The Employee Assistance professional will always have concurrent client responsibilities, serving both the work organisation and the individual employee or family member. The distinctive “dual client” nature of employee assistance work can complicate ethical decision-making. Particularly when the primary ethical dilemma centres on identifying whose needs take primacy.
When it comes to maintaining ethical standards, key concerns can relate to:
- Protecting the confidentiality of the individual client versus the risking a loss of the business
- Confidentiality of the employee (who is a client) versus risk to, and the safety of, the organisation (who is also a client)
- Compromised programme quality versus larger profit margins for the EAP service provider
- Quality of th
At the heart of ethical practice, an EAP counsellor has to manage these conflicting goals, while ensuring safety and therapeutic value for their individual client – even if it comes at an additional cost to the EAP provider or the organisation.
“Well considered ethical processes should be part of the foundation of the counselling practice in the EAP and guide the business plans of the EAP service provider.”
EAPA’s Ethical Decision Making Model
EAP counsellors need high levels of competence not only in creating therapeutic outcomes but also in understanding the world of work. Well considered ethical processes should be part of the foundation of the counselling practice in the EAP and guide the business plans of the EAP service provider. To assist Employee Assistance professionals in addressing potential ethical dilemmas, EAPA-SA’s “parent” organisation, EAPA, has developed a helpful four-step ethical decision-making model.
- Consider the potential ethical issues in the situation
- What are the competing values or interests in this situation?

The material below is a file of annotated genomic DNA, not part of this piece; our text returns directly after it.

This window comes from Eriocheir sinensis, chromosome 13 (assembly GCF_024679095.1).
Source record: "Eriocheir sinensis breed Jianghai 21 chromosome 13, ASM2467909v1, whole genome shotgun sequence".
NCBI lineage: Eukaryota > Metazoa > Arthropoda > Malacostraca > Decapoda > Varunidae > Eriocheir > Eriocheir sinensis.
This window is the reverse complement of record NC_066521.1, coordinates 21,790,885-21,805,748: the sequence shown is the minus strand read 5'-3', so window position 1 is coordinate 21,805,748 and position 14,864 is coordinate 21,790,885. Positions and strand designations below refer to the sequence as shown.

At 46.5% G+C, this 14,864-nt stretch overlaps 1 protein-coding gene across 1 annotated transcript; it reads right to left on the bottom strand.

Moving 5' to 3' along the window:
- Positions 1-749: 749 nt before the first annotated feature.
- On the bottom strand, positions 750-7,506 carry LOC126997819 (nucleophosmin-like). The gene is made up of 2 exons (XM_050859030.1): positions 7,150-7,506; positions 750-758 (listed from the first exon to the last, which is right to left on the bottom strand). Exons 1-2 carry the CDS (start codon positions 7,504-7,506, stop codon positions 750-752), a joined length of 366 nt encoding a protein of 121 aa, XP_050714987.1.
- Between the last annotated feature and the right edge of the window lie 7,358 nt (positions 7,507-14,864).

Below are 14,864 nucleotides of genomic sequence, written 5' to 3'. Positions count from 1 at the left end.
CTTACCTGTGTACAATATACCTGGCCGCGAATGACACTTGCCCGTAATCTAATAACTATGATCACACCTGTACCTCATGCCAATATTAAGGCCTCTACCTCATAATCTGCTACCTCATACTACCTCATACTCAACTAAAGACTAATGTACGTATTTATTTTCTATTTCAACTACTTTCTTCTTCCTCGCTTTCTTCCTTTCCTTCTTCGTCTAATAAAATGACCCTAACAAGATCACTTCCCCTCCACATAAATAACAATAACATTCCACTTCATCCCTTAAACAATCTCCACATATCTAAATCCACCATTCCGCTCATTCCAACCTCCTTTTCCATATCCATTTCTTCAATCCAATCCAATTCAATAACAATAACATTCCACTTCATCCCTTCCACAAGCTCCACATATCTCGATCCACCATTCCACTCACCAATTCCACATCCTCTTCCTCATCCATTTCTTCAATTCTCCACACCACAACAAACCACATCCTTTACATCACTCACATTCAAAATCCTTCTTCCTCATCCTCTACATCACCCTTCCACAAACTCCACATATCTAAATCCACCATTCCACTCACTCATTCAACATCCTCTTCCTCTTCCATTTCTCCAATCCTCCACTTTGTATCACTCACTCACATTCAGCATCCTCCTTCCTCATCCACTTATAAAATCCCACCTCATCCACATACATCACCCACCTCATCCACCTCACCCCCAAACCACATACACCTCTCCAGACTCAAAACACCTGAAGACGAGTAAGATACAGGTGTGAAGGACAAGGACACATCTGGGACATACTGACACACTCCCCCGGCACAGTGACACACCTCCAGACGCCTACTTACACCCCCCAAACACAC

- What are my personal values on this issue and which ones are in conflict?
- What ethical guidelines (e.g. law, corporate policies, practice standards, codes of ethics) apply to this issue?
- Consider who has a legitimate interest in this situation
- Individual client?
- Work organization?
- Others directly or indirectly involved?
- Consider all the possible choices of action
- Which choice benefits the client?
- Which choice benefits the work organization?
- Which choice benefits others directly or indirectly involved?
- Which choice benefits society?
- Which choice benefits me?
- Make a decision
The EAPA-SA Code of Ethics?
In a competitive global environment, EAPA-SA members are bound to encounter situations that test their ethical judgment and integrity. The Employee Assistance Professionals Association of South Africa (EAPA-SA) Board, in consultation with its membership, has adopted the EAPA Code of Ethics. Updated in 2015, this Code of Ethics is based on the key activities, standards, goals and values intrinsic to professional behaviour within the Employee Assistance industry. It seeks to assist, guide and direct all the members with their ethical deliberations, choices, decisions and conduct.
“In a competitive global environment, EAPA-SA members are bound to encounter situations that test their ethical judgment and integrity.”
The EAPA-SA Code of Ethics serves as a guide to professional conduct for all designated and non-designated EAPA-SA members, including:
- Student members
- Employee Assistance Programme (EAP) service providers
- Employee Assistance practitioners
- Employee Assistance professionals
- EAP-related service providers
These are the EAPA-SA values upon which the EAPA-SA Code of Professional Ethics are founded.
- Innovation: to preserve and continue to enhance the standards and trends of the profession.
- Leadership: to lead the field with demonstrated achievements.
- Mentorship: to support practitioners and professionals.
- Development: to enhance the development of individuals and organisations.
- Transformation: to support and promote black economic empowerment and equity in the profession.
The Code sets out eleven ethical principles that guide the conduct of EAPA-SA members, who must comply with these at all times in the execution of their professional duties. These are:
- Professional responsibility
- Professional competency
- Professional development
- Client protection
- Business practice
- Professional relationships
- Timely intervention
Click here to read EAPA-SA’s full Code of Ethics – https://www.eapasa.co.za/wp-content/uploads/2016/06/codeofethics.pdf